The Bureau of Land Management and the U.S. Forest Service manage grazing permits on federal public property. Where the state has public areas for grazing, permits are managed by the competent public authority. The authorizations set out the requirements of the private party to use public spaces for grazing and to work according to the traditional “first come, first serve” method. To obtain a grazing permit, a private party must first own or lease basic land or a private ranch. The base land is private land near the grazing area and is not easy to acquire. The duration of the authorization is set by law to be ten years. The private party must pay a grazing tax based on a base rate of 1.23 per unit of animals (AUM) in 1966, and then adjusted on the basis of current private pasture rents, livestock prices and livestock costs. The levy should not fall below US$1.35 per AUM, as indicated by a presidential executive order adopted in 1986 by President Reagan. The remuneration for oil and gas leases varies. The proposed prices for oil and gas leases are controlled by several factors, including the energy market at the time of signing the lease, the type of oil and gas extraction, extraction difficulties and geographical location. Some leases offer a uniform payment based on market rates, while others offer regular payments that reflect a percentage of the withdrawal proceeds. Other benefits may be signing bonuses, late rentals and claims provisions.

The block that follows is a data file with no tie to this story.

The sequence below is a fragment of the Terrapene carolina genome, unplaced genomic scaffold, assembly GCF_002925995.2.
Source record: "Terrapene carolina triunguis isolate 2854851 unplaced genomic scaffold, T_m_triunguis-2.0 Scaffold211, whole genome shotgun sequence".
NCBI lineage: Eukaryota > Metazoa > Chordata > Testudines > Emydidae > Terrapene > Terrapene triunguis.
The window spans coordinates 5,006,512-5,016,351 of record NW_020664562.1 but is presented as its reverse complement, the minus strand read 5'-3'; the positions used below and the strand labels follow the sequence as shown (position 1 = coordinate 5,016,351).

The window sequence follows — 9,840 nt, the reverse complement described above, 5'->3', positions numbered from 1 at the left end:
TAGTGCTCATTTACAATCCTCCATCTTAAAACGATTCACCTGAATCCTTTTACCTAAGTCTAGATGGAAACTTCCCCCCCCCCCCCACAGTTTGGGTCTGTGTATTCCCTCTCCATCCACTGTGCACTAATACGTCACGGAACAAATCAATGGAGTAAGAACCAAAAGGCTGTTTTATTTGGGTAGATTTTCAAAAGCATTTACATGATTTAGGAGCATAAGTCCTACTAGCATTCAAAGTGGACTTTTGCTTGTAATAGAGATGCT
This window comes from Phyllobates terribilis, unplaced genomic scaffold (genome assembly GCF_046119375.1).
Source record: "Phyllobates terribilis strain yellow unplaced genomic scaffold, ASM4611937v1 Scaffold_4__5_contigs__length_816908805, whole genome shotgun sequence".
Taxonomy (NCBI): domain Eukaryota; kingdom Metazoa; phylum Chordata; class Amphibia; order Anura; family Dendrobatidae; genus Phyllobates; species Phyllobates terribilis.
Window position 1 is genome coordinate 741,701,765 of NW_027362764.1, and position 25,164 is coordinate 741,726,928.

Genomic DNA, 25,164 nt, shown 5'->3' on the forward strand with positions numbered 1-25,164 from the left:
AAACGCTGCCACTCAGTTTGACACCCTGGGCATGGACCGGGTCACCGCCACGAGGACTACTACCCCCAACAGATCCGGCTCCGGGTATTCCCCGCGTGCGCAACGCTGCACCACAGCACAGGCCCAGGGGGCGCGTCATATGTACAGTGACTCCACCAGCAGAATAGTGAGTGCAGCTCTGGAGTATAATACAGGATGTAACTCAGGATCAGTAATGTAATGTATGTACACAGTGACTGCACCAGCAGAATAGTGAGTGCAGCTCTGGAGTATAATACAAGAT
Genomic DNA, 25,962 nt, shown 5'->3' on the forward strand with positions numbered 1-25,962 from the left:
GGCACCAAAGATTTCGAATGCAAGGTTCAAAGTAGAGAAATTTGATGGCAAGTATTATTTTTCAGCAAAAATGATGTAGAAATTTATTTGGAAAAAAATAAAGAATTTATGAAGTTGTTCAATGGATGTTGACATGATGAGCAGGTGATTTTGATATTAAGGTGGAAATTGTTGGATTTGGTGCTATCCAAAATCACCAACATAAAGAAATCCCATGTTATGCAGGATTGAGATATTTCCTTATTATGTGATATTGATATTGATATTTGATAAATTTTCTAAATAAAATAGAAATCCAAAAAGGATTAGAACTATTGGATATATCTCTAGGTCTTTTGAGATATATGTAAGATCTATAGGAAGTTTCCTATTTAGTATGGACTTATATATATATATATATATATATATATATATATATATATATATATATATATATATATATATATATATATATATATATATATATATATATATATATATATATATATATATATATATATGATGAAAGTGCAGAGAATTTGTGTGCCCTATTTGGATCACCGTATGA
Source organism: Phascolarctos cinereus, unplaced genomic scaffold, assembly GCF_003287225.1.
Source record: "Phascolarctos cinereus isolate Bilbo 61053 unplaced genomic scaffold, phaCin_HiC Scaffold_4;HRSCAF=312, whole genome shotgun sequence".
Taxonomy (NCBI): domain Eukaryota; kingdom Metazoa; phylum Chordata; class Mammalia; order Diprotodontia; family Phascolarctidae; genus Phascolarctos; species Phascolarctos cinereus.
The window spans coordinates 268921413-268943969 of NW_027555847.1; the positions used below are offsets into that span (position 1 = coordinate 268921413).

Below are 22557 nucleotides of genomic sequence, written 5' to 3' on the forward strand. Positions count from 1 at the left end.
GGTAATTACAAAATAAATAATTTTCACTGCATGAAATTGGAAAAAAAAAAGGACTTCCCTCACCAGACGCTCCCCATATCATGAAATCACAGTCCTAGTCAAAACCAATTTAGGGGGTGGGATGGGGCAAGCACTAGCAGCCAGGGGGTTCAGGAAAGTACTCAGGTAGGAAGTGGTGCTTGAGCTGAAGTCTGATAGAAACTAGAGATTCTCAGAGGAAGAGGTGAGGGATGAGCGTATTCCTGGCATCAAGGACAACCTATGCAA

Infrastructure and drilling costs can often be deducted before payments are made. Landowners can also consult a legal judge on liability for pollution or other damages under national and federal law. Farm landowners have a large number of options for hunting leases. The owner may choose to rent to individuals a limited number of seasonal hunts, or he can also rent to large groups such as sports clubs and decorators` businesses. Leases can help a farm landowner cover the costs of property taxes and operating costs, as well as value added to reduce game pressure to reduce crop damage. The agricultural sector relies heavily on land leases and equipment to meet the needs of farmers. In the absence of arable land in the United States, farmers and ranchers rent many hectares that they grow and graze today. Either the private parties or the government can enter into a lease agreement, which makes it possible to vary considerably the complexity and scope of these contracts. A wind leasing includes conditions for the duration of the lease, somewhere from twenty-five to fifty years, and many have an optional period that can last up to fifty additional years.